Posted by: Carol | January 12, 2011

Waiting for Vania

Our watched tropical disturbance has blossomed into an official cyclone named Vania. We snagged the above photo from the US Naval Observatory’s website on the internet this morning – it was taken about six hours ago. The scattered string of green-outlined islands directly under the storm is Vanuatu. It looks like the eye is passing right over Tanna where we climbed up the volcano last trip.  The long green island directly in Vania’s path is New Caledonia. Noumea is on the southwest tip of the island.

Here’s a link to a hurricane watch website with some good info http://www.hurricanezone.net/#05p

In the marina the harbor captain is posting updated weather reports and dispensing instructions regarding securing the boats. Those in berths are tying on extra lines from boat to dock and bringing in vulnerable items. Those at anchor are jockeying about for a better position. A 125′ luxury motor yacht came in to drop off the owner and guests to check into a hotel. His boat is too large for this marina so he is headed some 40 miles south to a small protected bay ringed by mountains to ride it out. A TV news camera was videotaping the scene yesterday – I’m thinking the cameraman is planning on some before/after footage!

Projections indicate the full force of the storm will hit us in the middle of the night Friday.

So we are just waiting for now. The weather is gray and blustery with fits and starts of showers. Mike and I are on a diet/fitness kick this voyage so we took 2 walks yesterday for a grand total of 5.5 miles. One walk ascends a steep hill nearby for a grand view of the harbor. The other is a very pleasant brick paved walkway along the water’s edge – passing by parks and gardens and maritime WWII monuments. Bougainvillea, Norfolk Pines, palm and flame trees predominate with lots of other colorful flowering shrubs and vines. I took this photo of the yellow flower cluster with my iPhone – a whole tree festooned with these enormous blooms.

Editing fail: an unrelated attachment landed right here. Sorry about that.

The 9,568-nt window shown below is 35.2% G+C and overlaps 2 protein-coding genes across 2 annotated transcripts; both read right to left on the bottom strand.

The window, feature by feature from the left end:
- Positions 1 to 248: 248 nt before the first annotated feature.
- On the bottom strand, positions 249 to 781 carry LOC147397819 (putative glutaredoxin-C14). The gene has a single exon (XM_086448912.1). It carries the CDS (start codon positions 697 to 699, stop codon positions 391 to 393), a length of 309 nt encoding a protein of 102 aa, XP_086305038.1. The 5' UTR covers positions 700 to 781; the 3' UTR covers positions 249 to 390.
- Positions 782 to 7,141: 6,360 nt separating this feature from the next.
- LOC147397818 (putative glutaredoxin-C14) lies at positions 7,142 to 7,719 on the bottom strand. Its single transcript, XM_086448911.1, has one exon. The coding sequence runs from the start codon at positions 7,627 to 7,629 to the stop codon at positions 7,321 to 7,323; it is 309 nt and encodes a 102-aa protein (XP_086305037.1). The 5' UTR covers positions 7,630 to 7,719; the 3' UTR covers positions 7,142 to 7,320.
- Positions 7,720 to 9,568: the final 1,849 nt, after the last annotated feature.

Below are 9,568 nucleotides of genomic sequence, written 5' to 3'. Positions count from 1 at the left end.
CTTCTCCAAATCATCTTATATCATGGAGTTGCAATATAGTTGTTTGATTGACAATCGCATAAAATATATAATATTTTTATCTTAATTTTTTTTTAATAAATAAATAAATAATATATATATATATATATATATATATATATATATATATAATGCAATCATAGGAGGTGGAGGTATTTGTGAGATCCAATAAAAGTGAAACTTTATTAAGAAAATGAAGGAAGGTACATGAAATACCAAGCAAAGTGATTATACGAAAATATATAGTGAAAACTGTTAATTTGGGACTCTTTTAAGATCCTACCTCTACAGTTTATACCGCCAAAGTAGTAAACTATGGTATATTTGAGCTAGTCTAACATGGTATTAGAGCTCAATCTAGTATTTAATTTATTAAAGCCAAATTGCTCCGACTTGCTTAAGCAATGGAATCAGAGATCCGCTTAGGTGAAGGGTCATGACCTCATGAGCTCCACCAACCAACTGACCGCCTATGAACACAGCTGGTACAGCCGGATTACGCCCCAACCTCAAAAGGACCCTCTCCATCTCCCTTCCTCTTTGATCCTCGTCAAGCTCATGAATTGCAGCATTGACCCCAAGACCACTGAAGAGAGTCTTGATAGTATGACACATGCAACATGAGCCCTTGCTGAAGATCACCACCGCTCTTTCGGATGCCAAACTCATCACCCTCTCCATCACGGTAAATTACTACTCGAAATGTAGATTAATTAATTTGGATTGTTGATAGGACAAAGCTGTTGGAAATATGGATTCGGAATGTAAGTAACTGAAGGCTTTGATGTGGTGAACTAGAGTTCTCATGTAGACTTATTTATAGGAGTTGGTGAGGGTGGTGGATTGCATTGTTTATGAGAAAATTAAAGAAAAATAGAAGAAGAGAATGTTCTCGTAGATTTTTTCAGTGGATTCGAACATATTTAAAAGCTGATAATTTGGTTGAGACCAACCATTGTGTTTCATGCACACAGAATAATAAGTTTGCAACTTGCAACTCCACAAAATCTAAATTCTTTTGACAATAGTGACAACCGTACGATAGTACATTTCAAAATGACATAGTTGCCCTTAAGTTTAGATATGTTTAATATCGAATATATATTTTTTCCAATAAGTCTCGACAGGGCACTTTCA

2011 01 12 1211799102

Noumea is a vibrant busy city with a population of some 100,000 (population of the entire country is about 250,000). It is very unlike the third world countries we have been frequenting! The city streets are busy with cars, the yacht harbor is jam-packed full with vessels. Most of the wealth of the country comes from mining exports – New Cal produces 25% of the world’s nickel supply.

More later as events unfold (if the Internet stays up!). At least AVATAR is built like a tank with a hull of 12mm thick aluminum plate. No worries about smashing the fiberglass against the dock and neighboring catamaran.

LATER:

Wind picking up, heavy blowing rain showers.  Increased activity in the marina as everyone gets serious about battening down the hatches.  Still looks like a direct hit from Vania, and she is growing in strength as she approaches.  Mike and I hiked into town (we came back drenched!) and booked a hotel room at the local Best Western for tonight and tomorrow – Rod is invited along but so far he plans to play captain and go down with the ship.

More later – Cheers!

Sent from my iPad

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Responses